Monkey Bars states its ambitions unambiguously: to faithfully reproduce for the audience the all-too-often-ignored voices of children. Playwright Chris Goode, in collaboration with counselor and self-proclaimed “specialist in dialogue” Karl James, interviewed school children across England, transcribed their words, and edited them into a play made out of 30 vignettes. Goode, whose inventiveness is limited by the restrictive conditions he has set himself, relies chiefly on two means: selection and alienation-effect. Firstly, he has to cull dramatically interesting dialogue from a mass of raw material, much of it no doubt unpromising, and his choice of scenes ultimately coheres around a few recurring themes — family, politics, religion, gender, careers, growing pains — which does endow the finished product with a small measure of unity. The scenes that end up on stage are, for the most part, humorous and engaging, though rarely challenging. Secondly, he attempts to coax the audience into reexamining routine scenes from daily life by transposing the children’s dialogue into adult situations – political debates, job interviews, cocktail parties – thus creating a form of alienation-effect.
For this reason, the production rises and falls on the level of the acting, for much of the dramatic interest comes from the incongruity of having grown men and women play children. Here, under the guidance of director Siwan Clark, the overall performance concept always steers a middle road between childhood and adulthood: the actors neither commit fully to being adults and speaking their lines earnestly, nor (with the exception of the prologue with the boy who sings to his jelly) do they adopt clichéd physical mannerisms to indicate that they are children. Instead, they play their scenes as if they were children playing house, pretending to be adults – no mean feat for adult actors pretending to be children. When they do choose to reveal their childishness to the audience, the actors almost always opt for subtle means – a furtive glance, a casual slouch, a mock-confident posture, or a half-self-conscious smile – over gross ones. Their performances are fluid and rarely draw attention to themselves, with Callum Lynch and Connie Treves standing out especially through their ability to smoothly transition between a wide variety of different characters. The other actors, though excellent, do show seams in their performances as they sometimes allow their personal mannerisms to prevent themselves from disappearing into their roles. On the whole, they are effective in milking as much humour out of the play as it can yield, and credit has to be given to the director for blending their performances in such a way that they match each other in quality and intensity, lending some coherence to a fractured and episodic play.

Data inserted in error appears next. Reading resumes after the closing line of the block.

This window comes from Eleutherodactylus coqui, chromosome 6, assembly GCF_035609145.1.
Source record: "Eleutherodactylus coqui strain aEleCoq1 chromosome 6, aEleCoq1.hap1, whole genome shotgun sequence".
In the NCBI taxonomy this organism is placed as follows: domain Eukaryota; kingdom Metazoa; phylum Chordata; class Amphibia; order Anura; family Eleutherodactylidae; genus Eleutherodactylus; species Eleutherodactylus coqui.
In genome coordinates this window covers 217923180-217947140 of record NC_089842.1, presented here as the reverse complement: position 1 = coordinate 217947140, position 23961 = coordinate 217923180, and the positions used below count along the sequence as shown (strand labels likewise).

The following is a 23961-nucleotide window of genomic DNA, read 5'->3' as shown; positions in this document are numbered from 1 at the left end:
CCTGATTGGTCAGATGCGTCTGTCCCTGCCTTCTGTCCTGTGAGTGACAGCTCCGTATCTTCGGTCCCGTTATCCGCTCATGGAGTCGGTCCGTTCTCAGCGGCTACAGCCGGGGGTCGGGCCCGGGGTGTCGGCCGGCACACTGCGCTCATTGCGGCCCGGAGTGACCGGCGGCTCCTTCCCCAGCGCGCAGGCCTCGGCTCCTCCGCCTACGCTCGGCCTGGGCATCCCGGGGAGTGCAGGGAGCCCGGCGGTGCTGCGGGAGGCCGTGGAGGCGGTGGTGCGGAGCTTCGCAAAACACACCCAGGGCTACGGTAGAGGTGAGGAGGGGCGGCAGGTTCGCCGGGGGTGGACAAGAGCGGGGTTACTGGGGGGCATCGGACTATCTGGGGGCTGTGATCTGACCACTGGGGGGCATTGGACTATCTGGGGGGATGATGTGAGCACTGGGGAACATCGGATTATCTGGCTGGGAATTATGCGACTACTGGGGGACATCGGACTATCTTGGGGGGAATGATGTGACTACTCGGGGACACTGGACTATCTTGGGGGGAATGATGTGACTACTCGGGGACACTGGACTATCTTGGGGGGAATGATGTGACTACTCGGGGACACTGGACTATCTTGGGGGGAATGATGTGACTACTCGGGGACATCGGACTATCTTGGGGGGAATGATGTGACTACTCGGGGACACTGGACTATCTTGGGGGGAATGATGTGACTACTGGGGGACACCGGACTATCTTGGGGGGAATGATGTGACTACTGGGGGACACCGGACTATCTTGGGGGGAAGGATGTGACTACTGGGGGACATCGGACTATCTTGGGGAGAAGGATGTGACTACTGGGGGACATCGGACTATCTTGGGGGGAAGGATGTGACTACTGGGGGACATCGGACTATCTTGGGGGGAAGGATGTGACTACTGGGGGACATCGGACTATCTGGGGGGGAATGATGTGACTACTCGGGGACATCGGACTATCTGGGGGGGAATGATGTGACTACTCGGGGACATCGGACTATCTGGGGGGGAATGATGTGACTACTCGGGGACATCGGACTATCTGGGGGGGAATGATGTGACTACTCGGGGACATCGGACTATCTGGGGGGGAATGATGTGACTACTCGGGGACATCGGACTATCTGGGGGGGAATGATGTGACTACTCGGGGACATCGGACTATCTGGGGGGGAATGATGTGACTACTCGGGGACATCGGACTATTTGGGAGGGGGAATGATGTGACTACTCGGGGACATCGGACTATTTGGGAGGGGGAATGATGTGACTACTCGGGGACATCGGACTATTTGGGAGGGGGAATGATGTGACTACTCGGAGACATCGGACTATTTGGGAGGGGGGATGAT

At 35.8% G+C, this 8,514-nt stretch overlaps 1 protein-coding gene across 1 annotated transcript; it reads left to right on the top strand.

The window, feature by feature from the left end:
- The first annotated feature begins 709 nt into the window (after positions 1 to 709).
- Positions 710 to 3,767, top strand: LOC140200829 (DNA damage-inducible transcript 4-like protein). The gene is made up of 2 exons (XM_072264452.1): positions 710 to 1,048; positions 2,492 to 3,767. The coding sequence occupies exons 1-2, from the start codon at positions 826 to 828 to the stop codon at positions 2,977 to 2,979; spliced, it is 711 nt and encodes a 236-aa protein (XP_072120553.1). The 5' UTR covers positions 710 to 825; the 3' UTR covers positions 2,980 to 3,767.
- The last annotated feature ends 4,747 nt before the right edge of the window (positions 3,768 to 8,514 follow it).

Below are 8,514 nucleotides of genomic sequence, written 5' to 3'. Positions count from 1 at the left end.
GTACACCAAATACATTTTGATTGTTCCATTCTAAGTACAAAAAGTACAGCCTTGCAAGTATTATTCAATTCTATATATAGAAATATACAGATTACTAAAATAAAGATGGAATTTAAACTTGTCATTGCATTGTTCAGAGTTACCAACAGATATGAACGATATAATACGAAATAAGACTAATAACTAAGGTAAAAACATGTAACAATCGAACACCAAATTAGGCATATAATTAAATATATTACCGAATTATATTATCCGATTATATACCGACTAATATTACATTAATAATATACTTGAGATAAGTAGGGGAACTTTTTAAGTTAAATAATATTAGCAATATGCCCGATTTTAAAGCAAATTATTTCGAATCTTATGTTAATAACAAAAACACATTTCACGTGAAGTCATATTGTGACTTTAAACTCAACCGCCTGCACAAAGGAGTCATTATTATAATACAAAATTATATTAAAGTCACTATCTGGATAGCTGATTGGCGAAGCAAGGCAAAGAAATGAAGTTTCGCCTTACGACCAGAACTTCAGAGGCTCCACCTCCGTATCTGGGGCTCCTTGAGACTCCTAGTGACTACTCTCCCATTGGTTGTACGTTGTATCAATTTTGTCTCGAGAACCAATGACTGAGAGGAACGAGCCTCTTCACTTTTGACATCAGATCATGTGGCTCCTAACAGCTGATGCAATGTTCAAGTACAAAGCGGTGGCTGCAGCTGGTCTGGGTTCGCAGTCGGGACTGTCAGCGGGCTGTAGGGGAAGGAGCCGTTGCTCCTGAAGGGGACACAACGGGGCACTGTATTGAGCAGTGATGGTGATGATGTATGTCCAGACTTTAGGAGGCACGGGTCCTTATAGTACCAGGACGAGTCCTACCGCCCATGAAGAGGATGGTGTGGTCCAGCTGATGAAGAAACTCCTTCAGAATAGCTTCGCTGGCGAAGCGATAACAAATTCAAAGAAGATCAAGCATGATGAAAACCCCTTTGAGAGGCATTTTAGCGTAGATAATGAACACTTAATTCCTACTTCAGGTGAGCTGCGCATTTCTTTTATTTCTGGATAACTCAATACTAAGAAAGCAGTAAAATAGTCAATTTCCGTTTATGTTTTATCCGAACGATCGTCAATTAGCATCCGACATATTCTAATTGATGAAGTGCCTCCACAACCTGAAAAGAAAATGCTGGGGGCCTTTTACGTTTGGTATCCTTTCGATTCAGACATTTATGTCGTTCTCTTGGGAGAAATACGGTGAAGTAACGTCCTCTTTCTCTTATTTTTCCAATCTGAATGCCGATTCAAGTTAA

The more purely visual aspects of the production are perhaps less successful. To be sure, the manipulation of colour in the show, juxtaposing the monochrome outfit of the children with a precise blend of warm and cool light (designed by Becki MacDuff), does complement the dialogue and liven the play without being intrusive. In particular, set designer Zoe Dickey’s choice of conveying scene changes through having actors use coloured chalk to draw a variety of items – podiums, wedding cakes, lounge chairs – on stage blocks serves two purposes: it allows pacing to be brisk and augments the whimsical nature of the text. However, the abstract dance interludes are less successful. The opening number involve actors making their entrance to the sound of low-key electronic ambience music, walking only in straight lines past each other, staring straight ahead, giving the choreography an impression of clockwork. While this does set a kind of vague mood for the play, it is hard to say what exactly is being conveyed: are these children brutalized by the mechanical conformity of modern life? or are these rigid adults presented solely to contrast with the freer, more genuine children? In any case, the choreography seems as if it were content to merely gesture towards being a piece of abstract dance rather than actually trying to be a piece of abstract dance. The closing number is even more egregious, for it is the only section not underscored with the aforementioned electronic music (superbly designed by Eric Foster) but with a maudlin lyric. This is especially unfortunate because the production, despite the ample opportunity it has to sentimentalize childhood and turn the play into a feel-good affirmation of conventional virtues, has largely steered clear of that trap. The closing number is therefore especially jarring with the way it aestheticizes childhood using none-too-original means.